You know you’re at a prog gig when the singer in the support band is wearing a t-shirt with Carl Sagan on. Work into ET’s might help decipher Quantum Pig too. Ian Faragher has a background in experimental music, and that singer is futurist and author Mark Stevenson. All a bit highbrow for me, and I won’t pretend I haven’t had to Google what a futurist is: if you are as thick as me here’s help. They are people whose specialty or interest is [the] attempt to systematically explore predictions and possibilities about the future and how they can emerge from the present.

There was a reason for telling you all that and it is this: if that makes Quantum Pig seem like they might not be your usual band, then they really aren’t. Stevenson points out – more than once – that they know the formula, its just where’s the fun in formulaic? So second song in they play an acoustic and happy tune “One World”, then follow it up with “Monsters”- a section from a new epic and the last track from their yet to be released second album, “Final Track”, which takes on lockdown’s effects head on.

They also find time for “Keep The Nation Warm”. The favourite of John Mitchell – their label boss as well as part of the headline act – which segues into “And You And I” from Yes (“have you read the lyrics here?” enquires Stevenson, “they are an unmitigated nonsense”! What is Jon Anderson on!!”) before ending as most gigs do, with a song about the industrial revolution in “Dirty Old Engine”. Ok, no other gig has ever ended with a song about the industrial revolution. It was perfect that this one did, though.

Frost* have been onstage for about an hour when Jem Godfrey – the band’s leader for 18 years – announces it’s time for the last song. “Don’t worry, though, it’s a long song, I hope you have all been to the toilet” he says to the audience. Before turning to John Mitchell and asking “have you been for a wee? Mitchell deadpans back “yes, Jem. I’ve been for a wee”.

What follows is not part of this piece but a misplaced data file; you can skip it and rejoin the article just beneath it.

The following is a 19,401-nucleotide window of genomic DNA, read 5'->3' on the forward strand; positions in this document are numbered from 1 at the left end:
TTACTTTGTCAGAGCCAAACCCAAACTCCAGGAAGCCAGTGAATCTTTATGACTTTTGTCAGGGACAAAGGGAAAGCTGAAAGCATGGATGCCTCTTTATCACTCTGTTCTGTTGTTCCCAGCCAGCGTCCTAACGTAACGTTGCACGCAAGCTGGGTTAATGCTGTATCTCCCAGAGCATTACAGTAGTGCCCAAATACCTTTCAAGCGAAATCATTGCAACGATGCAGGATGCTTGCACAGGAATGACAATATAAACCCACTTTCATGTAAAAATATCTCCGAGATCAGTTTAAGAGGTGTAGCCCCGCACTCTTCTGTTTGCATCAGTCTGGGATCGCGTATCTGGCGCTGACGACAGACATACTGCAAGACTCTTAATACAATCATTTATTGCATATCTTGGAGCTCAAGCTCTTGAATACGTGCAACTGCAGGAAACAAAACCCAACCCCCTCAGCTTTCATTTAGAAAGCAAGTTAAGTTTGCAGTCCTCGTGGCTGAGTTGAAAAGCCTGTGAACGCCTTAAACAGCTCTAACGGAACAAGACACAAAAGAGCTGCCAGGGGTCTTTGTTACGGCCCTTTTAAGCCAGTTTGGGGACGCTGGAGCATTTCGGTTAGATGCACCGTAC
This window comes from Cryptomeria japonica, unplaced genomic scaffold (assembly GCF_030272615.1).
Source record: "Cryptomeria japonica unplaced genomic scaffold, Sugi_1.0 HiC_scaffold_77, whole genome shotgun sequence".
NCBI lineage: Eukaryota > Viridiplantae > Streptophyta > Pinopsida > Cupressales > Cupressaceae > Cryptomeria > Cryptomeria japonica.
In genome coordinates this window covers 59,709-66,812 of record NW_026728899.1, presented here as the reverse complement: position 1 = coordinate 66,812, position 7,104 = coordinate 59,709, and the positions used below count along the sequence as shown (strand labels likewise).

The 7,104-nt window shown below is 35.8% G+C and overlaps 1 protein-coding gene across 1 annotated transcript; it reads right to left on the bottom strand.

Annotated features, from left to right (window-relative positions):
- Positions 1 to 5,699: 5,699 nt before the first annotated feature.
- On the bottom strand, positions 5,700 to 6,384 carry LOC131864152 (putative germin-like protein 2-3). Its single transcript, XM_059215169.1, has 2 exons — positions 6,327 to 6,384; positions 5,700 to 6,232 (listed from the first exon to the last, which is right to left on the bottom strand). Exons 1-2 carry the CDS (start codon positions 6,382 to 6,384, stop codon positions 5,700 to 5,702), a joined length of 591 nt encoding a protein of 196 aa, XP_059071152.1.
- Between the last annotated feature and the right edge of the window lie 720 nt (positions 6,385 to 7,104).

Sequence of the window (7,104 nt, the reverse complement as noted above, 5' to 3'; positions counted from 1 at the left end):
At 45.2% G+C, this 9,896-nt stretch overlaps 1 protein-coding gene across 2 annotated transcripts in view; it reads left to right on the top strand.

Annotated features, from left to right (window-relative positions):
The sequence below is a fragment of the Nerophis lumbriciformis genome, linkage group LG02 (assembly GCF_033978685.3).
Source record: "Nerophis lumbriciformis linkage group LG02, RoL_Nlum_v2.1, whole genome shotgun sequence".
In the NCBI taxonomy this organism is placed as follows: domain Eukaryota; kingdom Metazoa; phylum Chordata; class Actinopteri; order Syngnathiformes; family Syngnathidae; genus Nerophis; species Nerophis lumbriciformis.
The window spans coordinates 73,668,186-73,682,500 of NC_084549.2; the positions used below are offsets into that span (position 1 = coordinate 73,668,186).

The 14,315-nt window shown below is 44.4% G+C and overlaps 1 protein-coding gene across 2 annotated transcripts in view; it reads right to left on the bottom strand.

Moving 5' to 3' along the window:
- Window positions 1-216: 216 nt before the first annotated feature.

Prog gigs are not supposed to be like this. They are supposed to be po-faced affairs where everything is clinical and perfect. No one told this to Frost* and for that we can – no, indeed we must – all be grateful.

What followed this exchange was “Milliontown”. The stunning title track of their debut record. All 27 minutes of it. It is wonderful and its equally wonderfully played, but not without it’s fun. Godfrey deliberately draws attention to a mistake he makes in the piano section, and he plays a replica of the first Casio  keyboard he had at one point too.

But if they don’t take it quite as seriously as some, then make no mistake about this, there aren’t many bands as good as Frost*.

This is their first live show in the UK for five years and there’s a brand new record since those last gigs. Five of the “Day And Age” album are played too, perhaps underlining the bands confidence in it.

That faith is well placed, given the quality of the epic title track. Heavier than you might imagine too, after they follow it up with “Terrestrial”, it begins to look like there might be an “album” show in the offing. As it is that doesn’t happen, but a slightly different version of “Black Light Machine” replete with an incredible Mitchell solo is perfect anyway.

“Dear Dead Days” (the only thing from their second album) gives way to two more from “…..Age” and listening to both “Island Life” and “Skywards” is to get a window into the world they came from. The windswept Cornish coast seems to be a muse for so many artists and it’s worked it’s magic again here too.

While much of the show is focussed on Mitchell and Godfrey as the two focal points and frontmen, then “Hyperventilate” is a vehicle for them all. Nathan King on bass and returning drummer Craig Blundell are as good as it gets (I suppose you have to be to be in a band like this?)

The encore of “Heartstrings” – on record one of their more immediate songs – is still a highlight here, before “Repeat To Fade” gives a rather nihilistic ending to the show, certainly there’s no light at the end of its tunnel in these words, yet the concert as a whole felt like a celebration of Frost* and their magnificent music throughout.

A performance that had clearly been planned meticulously, the light show, the size of the production alone underlined that, but one that was fun. Both for the audience, but also for the band too from the knowing glances to the t-shirts with their names and dates of birth on.

A first show for five years this might have been, but nothing was rusty here (as they’re all in other, high level, bands this was always unlikely to have teething problems). It merely proved what has always been evident. Frost* are one of the finest prog bands we have. Even better, they do it entirely on their own terms.

More From Author


Popular Posts

Latest Gig Reviews

Latest Music Reviews


Band Of The Day